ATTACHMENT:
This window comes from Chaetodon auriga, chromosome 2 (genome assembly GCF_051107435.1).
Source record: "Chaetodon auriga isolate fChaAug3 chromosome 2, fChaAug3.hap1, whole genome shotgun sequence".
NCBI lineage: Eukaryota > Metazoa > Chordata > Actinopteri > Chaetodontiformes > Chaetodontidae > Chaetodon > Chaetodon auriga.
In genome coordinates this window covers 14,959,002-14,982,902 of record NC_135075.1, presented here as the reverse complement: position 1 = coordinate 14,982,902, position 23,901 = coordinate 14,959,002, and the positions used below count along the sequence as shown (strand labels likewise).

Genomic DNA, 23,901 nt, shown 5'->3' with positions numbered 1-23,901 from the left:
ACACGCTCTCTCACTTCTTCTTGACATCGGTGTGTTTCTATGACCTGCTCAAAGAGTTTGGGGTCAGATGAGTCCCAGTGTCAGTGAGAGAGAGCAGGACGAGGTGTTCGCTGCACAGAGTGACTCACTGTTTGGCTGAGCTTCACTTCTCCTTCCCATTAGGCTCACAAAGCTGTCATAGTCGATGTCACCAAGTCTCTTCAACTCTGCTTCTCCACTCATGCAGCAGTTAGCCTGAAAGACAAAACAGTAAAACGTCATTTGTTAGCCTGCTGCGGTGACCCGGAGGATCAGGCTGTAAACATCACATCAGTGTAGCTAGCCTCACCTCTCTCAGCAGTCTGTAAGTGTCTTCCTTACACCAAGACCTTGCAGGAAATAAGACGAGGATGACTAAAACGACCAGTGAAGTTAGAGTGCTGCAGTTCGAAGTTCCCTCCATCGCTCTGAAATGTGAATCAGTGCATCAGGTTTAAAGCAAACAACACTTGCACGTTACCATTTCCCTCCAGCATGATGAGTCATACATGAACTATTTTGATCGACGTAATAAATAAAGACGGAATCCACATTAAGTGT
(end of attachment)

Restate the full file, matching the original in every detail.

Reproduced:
This window comes from Chaetodon auriga, chromosome 2 (genome assembly GCF_051107435.1).
Source record: "Chaetodon auriga isolate fChaAug3 chromosome 2, fChaAug3.hap1, whole genome shotgun sequence".
NCBI lineage: Eukaryota > Metazoa > Chordata > Actinopteri > Chaetodontiformes > Chaetodontidae > Chaetodon > Chaetodon auriga.
In genome coordinates this window covers 14,959,002-14,982,902 of record NC_135075.1, presented here as the reverse complement: position 1 = coordinate 14,982,902, position 23,901 = coordinate 14,959,002, and the positions used below count along the sequence as shown (strand labels likewise).

Genomic DNA, 23,901 nt, shown 5'->3' with positions numbered 1-23,901 from the left:
ACACGCTCTCTCACTTCTTCTTGACATCGGTGTGTTTCTATGACCTGCTCAAAGAGTTTGGGGTCAGATGAGTCCCAGTGTCAGTGAGAGAGAGCAGGACGAGGTGTTCGCTGCACAGAGTGACTCACTGTTTGGCTGAGCTTCACTTCTCCTTCCCATTAGGCTCACAAAGCTGTCATAGTCGATGTCACCAAGTCTCTTCAACTCTGCTTCTCCACTCATGCAGCAGTTAGCCTGAAAGACAAAACAGTAAAACGTCATTTGTTAGCCTGCTGCGGTGACCCGGAGGATCAGGCTGTAAACATCACATCAGTGTAGCTAGCCTCACCTCTCTCAGCAGTCTGTAAGTGTCTTCCTTACACCAAGACCTTGCAGGAAATAAGACGAGGATGACTAAAACGACCAGTGAAGTTAGAGTGCTGCAGTTCGAAGTTCCCTCCATCGCTCTGAAATGTGAATCAGTGCATCAGGTTTAAAGCAAACAACACTTGCACGTTACCATTTCCCTCCAGCATGATGAGTCATACATGAACTATTTTGATCGACGTAATAAATAAAGACGGAATCCACATTAAGTGT